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Food of the Month: Garbanzo Beans

Beans are a vital part of a plant-based diet and my favorite is definitely the garbanzo bean a.k.a. the chickpea. They are extremely versatile fitting into most dishes for a little added protein and satiety. In fact, one study showed that people who consumed more garbanzo beans reported more satisfaction from their diet and consumed less processed food and less food overall. That sounds pretty good to me!

What Are They?

Garbanzo beans were one of the first legumes cultivated during the emergence of farming in the Neolithic Period. Garbanzo beans were first domesticated in South Eastern Turkey approximately 7,000 years ago followed by their spread to the Middle East and Southern Europe.

Health Benefits

Garbanzo beans are high in protein, iron, folate, thiamine, Vitamin K, Magnesium, Manganese, Potassium, Calcium, Zinc, Copper and Phosphorus. Most importantly they are rich in fiber with 70% of the fiber they contain being insoluble fiber. This is important to the maintenance of colon health because insoluble fiber remains undigested all the way to the colon where bacteria in the colon metabolize the fiber fueling the colon cells. Two cups of garbanzo beans are equal to the total amount of dietary fiber required per day. One study tested the different types of fiber with one test group consuming 28 grams of fiber from various sources and another consuming 28 grams of fiber in the form of garbanzo beans. The group receiving the garbanzo beans showed better blood fat regulation including lower levels of LDL cholesterol, total cholesterol and triglycerides.

How to Store

Dried garbanzo beans should be stored in a cool, dry, dark place. Different batches should be stored separately as they may contain different levels of dryness and will cook differently. Canned beans can be stored on a shelf in your pantry paying attention to the expiration date that is listed. Once they have been cooked or opened they will keep in the refrigerator for approximately three days. Check out my blog on beans to find the best method of soaking your beans to decrease the gas they promote.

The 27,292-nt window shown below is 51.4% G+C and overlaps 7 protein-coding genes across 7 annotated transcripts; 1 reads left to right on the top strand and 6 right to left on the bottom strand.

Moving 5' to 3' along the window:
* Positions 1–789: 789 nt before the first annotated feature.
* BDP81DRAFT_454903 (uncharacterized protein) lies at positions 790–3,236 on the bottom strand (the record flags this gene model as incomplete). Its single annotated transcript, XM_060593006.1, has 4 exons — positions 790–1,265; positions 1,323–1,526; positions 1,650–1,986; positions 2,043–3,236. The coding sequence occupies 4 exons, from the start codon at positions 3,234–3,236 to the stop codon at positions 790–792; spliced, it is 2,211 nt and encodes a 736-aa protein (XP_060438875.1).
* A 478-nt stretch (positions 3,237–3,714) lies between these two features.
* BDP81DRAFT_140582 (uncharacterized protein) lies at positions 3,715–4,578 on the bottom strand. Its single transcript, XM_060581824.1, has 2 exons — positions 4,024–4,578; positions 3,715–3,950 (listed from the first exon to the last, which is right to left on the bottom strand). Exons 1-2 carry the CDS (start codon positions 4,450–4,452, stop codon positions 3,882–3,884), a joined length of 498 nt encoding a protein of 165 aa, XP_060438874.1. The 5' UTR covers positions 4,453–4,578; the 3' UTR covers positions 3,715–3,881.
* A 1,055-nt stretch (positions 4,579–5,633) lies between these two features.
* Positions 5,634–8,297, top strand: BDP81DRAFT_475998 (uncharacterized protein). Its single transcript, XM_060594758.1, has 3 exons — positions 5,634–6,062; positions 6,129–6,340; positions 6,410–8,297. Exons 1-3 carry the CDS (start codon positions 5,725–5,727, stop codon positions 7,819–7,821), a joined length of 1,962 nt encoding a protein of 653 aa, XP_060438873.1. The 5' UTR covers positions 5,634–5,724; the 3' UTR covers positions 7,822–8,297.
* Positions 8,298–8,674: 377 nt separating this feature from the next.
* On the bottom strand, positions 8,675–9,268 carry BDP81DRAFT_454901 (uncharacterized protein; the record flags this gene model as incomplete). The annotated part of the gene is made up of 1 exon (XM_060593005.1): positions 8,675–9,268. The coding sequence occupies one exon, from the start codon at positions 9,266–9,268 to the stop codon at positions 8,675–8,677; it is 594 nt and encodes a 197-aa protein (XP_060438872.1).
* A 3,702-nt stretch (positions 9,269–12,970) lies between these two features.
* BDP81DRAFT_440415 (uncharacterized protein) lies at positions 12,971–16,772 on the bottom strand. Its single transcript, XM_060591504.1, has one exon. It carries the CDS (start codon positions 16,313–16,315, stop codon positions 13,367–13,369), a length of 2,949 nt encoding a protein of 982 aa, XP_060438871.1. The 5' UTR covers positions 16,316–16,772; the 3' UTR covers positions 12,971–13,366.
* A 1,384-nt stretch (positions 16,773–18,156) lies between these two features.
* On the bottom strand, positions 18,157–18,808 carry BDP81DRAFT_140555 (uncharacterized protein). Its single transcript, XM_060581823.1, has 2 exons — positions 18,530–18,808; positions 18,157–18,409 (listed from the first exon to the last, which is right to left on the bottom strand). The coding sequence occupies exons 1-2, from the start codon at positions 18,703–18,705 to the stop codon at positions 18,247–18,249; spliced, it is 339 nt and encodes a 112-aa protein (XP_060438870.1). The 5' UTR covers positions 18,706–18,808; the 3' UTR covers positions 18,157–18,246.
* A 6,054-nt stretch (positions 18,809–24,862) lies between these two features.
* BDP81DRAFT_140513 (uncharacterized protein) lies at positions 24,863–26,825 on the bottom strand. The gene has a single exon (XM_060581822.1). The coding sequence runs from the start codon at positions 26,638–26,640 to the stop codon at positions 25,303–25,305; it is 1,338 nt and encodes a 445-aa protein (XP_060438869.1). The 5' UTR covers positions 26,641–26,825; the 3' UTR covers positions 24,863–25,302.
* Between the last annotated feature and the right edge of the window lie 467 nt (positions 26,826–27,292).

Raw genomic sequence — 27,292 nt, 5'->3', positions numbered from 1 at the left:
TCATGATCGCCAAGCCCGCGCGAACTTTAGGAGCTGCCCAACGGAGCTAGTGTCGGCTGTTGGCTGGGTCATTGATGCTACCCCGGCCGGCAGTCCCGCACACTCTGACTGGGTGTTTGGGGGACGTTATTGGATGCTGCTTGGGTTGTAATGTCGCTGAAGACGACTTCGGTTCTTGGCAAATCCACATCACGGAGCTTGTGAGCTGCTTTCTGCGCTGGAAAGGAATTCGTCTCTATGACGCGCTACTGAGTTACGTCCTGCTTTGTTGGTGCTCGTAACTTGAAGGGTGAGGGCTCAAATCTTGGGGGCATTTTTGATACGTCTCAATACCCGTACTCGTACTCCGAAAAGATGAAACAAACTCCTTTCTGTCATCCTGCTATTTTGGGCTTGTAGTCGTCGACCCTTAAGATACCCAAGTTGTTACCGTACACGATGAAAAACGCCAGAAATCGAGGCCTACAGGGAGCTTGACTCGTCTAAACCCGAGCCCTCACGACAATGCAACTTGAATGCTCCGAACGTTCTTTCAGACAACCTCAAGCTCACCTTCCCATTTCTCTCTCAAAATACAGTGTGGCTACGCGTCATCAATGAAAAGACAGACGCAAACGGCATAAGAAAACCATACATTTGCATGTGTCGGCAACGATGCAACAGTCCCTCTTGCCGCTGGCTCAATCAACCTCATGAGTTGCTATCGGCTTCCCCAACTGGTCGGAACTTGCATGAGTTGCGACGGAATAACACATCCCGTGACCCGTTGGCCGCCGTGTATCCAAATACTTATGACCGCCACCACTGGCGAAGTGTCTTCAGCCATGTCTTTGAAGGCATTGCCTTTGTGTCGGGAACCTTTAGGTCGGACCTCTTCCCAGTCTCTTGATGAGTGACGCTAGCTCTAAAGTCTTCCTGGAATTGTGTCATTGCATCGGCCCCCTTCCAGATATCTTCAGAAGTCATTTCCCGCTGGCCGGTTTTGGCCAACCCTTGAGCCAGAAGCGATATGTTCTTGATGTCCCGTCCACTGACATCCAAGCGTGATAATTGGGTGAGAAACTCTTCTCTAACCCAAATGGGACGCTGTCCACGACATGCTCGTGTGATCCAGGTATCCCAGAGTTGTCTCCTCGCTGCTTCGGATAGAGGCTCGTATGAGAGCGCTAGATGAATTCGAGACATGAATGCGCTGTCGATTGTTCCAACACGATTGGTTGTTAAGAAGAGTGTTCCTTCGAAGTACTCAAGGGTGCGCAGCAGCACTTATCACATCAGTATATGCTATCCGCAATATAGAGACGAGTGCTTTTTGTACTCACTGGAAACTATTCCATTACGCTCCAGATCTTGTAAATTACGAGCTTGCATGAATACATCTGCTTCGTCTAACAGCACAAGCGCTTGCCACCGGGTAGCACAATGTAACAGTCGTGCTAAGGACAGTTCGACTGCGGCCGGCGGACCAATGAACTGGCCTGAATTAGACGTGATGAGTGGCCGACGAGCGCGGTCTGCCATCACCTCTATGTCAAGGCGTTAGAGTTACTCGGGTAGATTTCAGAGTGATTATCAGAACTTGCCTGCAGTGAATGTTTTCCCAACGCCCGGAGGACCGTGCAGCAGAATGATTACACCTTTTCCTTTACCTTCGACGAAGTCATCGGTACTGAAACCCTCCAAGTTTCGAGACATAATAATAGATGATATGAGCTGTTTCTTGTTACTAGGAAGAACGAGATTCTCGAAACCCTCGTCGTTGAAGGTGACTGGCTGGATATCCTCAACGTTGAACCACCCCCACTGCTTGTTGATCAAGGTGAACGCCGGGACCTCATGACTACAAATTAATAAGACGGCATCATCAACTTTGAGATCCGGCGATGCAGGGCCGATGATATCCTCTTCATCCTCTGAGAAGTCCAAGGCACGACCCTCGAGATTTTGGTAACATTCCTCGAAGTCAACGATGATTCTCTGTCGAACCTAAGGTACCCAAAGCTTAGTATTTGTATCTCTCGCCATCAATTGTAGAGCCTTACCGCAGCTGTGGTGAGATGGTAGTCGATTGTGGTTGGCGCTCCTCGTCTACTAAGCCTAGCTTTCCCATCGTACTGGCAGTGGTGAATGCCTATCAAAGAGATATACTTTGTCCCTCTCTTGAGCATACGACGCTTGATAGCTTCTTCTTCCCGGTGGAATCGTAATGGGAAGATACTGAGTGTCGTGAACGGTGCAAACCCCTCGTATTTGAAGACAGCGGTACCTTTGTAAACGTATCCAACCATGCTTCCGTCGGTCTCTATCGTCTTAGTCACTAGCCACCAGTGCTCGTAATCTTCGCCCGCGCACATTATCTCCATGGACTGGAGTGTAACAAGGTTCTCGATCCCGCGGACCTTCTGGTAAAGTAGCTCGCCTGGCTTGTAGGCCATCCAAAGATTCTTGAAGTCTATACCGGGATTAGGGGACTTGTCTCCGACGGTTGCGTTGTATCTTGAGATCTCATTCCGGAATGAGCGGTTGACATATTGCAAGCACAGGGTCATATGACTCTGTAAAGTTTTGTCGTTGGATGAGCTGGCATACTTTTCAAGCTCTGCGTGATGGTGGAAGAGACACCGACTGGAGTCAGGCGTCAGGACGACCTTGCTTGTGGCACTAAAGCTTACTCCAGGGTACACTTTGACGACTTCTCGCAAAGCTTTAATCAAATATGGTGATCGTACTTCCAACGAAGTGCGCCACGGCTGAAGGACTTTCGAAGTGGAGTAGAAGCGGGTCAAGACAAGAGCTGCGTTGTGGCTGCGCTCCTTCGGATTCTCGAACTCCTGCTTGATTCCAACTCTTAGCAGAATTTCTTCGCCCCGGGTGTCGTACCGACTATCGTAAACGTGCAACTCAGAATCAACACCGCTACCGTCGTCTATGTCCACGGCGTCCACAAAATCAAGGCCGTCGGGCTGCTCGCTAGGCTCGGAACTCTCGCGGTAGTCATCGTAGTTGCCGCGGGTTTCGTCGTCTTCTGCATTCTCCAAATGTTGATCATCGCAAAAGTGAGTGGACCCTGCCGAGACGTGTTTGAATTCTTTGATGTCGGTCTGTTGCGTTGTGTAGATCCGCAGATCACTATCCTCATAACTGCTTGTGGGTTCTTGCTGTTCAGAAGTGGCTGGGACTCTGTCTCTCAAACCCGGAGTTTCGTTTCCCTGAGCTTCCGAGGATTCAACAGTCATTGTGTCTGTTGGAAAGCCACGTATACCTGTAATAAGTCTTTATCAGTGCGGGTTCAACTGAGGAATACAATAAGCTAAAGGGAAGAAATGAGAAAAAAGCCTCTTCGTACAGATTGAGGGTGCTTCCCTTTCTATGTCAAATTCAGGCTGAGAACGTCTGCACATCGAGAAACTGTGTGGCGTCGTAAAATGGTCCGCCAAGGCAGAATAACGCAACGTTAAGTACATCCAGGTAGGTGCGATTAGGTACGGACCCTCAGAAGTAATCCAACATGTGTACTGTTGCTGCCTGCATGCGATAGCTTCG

How to Use

Garbanzo beans can be used in soups, on top of salads, in hummus, roasted in the oven for a crispy snack or check out these two recipes!


IMG_4531Chickpea Chocolate Chip Cookies


1 can (1 1/2 cups) chickpeas, drained

1/2 cup of nut butter of your choice (I like peanut butter)

1/2 cup light brown sugar or date sugar ( for a less processed cookie chose the date sugar but both are delicious)

2 teaspoons vanilla

1/8 teaspoon salt

1/8 teaspoon baking powder

1/2 cup chocolate chips


  1. Preheat the oven to 350 degrees.
  2. Combine all ingredients except chocolate chips in a mixing bowl using a stand or hand-held mixer and mix well making sure that no whole chickpeas remain.
  3. Scoop into 1 inch balls and place on a cookie sheet lined with parchment paper or a silicone liner like a Silpat.  Using the back of a spoon flatten the cookies because they will not flatten on their own.
  4. Bake for 15-20 minutes or until the chocolate chips are melting.

Adapted from the Ambitious Kitchen


Roasted Beets and Quinoa Salad


2 medium beets

1 package (6 oz.) mixed greens

1 cup cooked quinoa

1 medium avocado, cubed

1/2 cup walnut pieces

1/2 cup chickpeas

Flavored vinegar of your choice

1/4-1/2 teaspoon of garlic powder

salt and pepper to taste



  1. Preheat oven to 400 degrees.  Cut leafy tops off of beets, scrub them and wrap them in aluminum foil.  Place on a baking sheet and roast for approximately one hour until the beets are fork tender.  Unwrap the beets and let them cool.  Once cool,  peel the beets and cut into thin slices.
  2. In a large bowl combine the quinoa, avocado, beets, lettuce, walnuts, chickpeas, salt, pepper and garlic powder.  Add vinegar to taste and serve immediately.

Adapted from the Kroger Magazine (







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